It may be hard to believe today, but laws known as Masquerade Laws — some dating back to 1845 — declared it a crime to have your ‘face painted, discolored, covered, or concealed, or [be] otherwise disguised… [while] in a road or public highway.’ This was typically aimed at farmers who would dress up like Native Americans to fight off tax collectors, but as fear and panic over LGBTQ people increased in the early 20th century, these laws were applied to people dressing up in clothing of the opposite gender, even though the Masquerade Laws never specifically mentioned the type of dress that was illegal. It simply became a handy way to criminalize cross dressing at a time when homosexuality was already illegal (and considered a mental health issue). It took the Stonewall riot in 1969 to make arrests of drag queens and kings become a thing of the past. Which is why a film like The Queen is so remarkable as it was filmed in 1967 and released in 1968, pre-dating Paris Is Burning and RuPaul’s Drag Race by several decades.

The Queen is a visual document of The Miss All-American Camp Beauty Pageant, which was dubbed on the show’s flyer a ‘A Satirical Happening’. Spearheaded by Jack Doroshow / Flawless Sabrina, the event was similar to a typical Miss America pageant except all of the contestant were men in drag. That such an event could take place in 1967 is incredible, but the fact that it was held at a large venue in New York City called Town Hall to a packed audience is all the more incredible. Judges for the pageant included screenwriter Terry Southern (Dr. Strangelove, Easy Rider), lyricist Jerry Leiber (of Leiber & Stoller fame) and artists Jim Dine and Andy Warhol. The film’s main focus is on Doroshow and company getting the contestants together and rehearsing the various group numbers, and it also takes a look at the contestants as they gather together in their hotel rooms counting down to the big night (and the challenge of finding a hotel with enough rooms that would allow the men to stay there was another challenge). It’s interesting to note many of the conversations are about the military draft and how the men were excused from duty for being gay. One says he was escorted out of the draft office and replied with a ‘thank you very much’.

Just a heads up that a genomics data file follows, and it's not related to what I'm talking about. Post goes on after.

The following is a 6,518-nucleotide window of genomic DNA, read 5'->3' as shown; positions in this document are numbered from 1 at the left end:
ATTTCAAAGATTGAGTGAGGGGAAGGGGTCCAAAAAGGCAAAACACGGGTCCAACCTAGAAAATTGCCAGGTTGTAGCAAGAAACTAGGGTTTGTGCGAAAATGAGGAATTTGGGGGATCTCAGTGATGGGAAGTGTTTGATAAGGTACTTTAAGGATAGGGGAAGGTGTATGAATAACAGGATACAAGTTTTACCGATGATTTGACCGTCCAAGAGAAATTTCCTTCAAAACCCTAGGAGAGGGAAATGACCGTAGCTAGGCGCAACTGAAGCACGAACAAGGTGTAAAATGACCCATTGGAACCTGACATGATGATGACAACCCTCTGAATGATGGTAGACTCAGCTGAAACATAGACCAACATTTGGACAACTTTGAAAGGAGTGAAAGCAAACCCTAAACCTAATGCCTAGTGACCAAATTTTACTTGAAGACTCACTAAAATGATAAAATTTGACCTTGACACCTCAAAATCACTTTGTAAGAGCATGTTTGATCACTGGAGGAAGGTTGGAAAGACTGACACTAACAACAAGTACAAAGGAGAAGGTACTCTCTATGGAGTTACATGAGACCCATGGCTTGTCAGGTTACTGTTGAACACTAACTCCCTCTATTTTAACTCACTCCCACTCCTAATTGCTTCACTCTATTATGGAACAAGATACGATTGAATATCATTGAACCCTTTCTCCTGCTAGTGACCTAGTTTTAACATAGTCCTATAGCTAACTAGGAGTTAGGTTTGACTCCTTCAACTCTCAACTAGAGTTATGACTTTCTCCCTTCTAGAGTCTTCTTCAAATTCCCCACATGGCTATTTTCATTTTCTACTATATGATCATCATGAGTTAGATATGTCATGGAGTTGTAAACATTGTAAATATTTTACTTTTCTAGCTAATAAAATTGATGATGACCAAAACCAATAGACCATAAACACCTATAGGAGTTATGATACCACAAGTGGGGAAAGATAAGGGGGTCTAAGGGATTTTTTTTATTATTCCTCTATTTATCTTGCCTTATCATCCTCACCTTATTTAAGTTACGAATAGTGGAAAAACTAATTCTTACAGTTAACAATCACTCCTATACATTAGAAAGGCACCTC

While it’s all a very interesting look at a bygone era, where the film generates its drama comes in the form of a contestant from Philadelphia named Harlow. Harlow comes off as a young diva who pitches a fit when a wig goes missing, and it’s explained that while all the other contestants have had to work their way up to the top, Harlow entered her first pageant and won so now she’s pulling a diva attitude. The film also generates some heat from a disgruntled finalist, Crystal LaBeija, one of the founders of the New York City Ballroom scene, who lets out an epic read on Flawless Sabrina, the judges and the winning queen, claiming the fix was in. That the film all just happened to lead up to this moment really makes it worth watching. While Sabrina suggested Crystal address the judges at the after-party while affirming she had no idea who most of the judges were or had even talked to them beforehand, that footage is not included in the documentary itself. Still, like Paris Is Burning, The Queen is a valuable document of an era of repression and danger that many take for granted today.